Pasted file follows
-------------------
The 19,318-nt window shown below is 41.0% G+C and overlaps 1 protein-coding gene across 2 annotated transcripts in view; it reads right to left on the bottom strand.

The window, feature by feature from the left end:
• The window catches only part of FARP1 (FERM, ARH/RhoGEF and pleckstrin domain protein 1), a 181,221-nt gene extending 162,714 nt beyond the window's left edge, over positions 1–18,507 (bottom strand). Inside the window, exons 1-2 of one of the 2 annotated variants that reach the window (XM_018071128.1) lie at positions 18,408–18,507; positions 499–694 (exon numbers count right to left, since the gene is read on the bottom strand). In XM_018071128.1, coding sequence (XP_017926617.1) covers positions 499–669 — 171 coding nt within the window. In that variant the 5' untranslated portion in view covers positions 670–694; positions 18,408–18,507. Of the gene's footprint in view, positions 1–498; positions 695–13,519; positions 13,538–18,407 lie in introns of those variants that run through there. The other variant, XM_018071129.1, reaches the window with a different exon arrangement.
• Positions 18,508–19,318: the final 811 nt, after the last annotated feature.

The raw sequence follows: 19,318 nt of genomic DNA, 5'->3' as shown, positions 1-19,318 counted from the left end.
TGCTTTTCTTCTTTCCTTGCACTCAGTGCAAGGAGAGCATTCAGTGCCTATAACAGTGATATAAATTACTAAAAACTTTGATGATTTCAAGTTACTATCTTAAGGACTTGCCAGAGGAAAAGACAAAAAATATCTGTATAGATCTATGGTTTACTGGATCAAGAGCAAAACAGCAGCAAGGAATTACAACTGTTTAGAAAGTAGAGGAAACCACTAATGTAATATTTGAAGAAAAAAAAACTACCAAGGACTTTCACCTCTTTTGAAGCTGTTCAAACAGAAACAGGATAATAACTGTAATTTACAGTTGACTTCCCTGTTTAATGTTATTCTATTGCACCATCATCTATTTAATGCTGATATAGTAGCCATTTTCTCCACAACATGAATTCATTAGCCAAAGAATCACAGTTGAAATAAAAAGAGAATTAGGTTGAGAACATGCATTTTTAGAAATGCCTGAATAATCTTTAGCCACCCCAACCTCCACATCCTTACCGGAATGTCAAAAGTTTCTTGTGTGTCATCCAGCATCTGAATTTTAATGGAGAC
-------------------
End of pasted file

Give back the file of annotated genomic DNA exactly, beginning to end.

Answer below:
The 19,318-nt window shown below is 41.0% G+C and overlaps 1 protein-coding gene across 2 annotated transcripts in view; it reads right to left on the bottom strand.

The window, feature by feature from the left end:
• The window catches only part of FARP1 (FERM, ARH/RhoGEF and pleckstrin domain protein 1), a 181,221-nt gene extending 162,714 nt beyond the window's left edge, over positions 1–18,507 (bottom strand). Inside the window, exons 1-2 of one of the 2 annotated variants that reach the window (XM_018071128.1) lie at positions 18,408–18,507; positions 499–694 (exon numbers count right to left, since the gene is read on the bottom strand). In XM_018071128.1, coding sequence (XP_017926617.1) covers positions 499–669 — 171 coding nt within the window. In that variant the 5' untranslated portion in view covers positions 670–694; positions 18,408–18,507. Of the gene's footprint in view, positions 1–498; positions 695–13,519; positions 13,538–18,407 lie in introns of those variants that run through there. The other variant, XM_018071129.1, reaches the window with a different exon arrangement.
• Positions 18,508–19,318: the final 811 nt, after the last annotated feature.

The raw sequence follows: 19,318 nt of genomic DNA, 5'->3' as shown, positions 1-19,318 counted from the left end.
TGCTTTTCTTCTTTCCTTGCACTCAGTGCAAGGAGAGCATTCAGTGCCTATAACAGTGATATAAATTACTAAAAACTTTGATGATTTCAAGTTACTATCTTAAGGACTTGCCAGAGGAAAAGACAAAAAATATCTGTATAGATCTATGGTTTACTGGATCAAGAGCAAAACAGCAGCAAGGAATTACAACTGTTTAGAAAGTAGAGGAAACCACTAATGTAATATTTGAAGAAAAAAAAACTACCAAGGACTTTCACCTCTTTTGAAGCTGTTCAAACAGAAACAGGATAATAACTGTAATTTACAGTTGACTTCCCTGTTTAATGTTATTCTATTGCACCATCATCTATTTAATGCTGATATAGTAGCCATTTTCTCCACAACATGAATTCATTAGCCAAAGAATCACAGTTGAAATAAAAAGAGAATTAGGTTGAGAACATGCATTTTTAGAAATGCCTGAATAATCTTTAGCCACCCCAACCTCCACATCCTTACCGGAATGTCAAAAGTTTCTTGTGTGTCATCCAGCATCTGAATTTTAATGGAGAC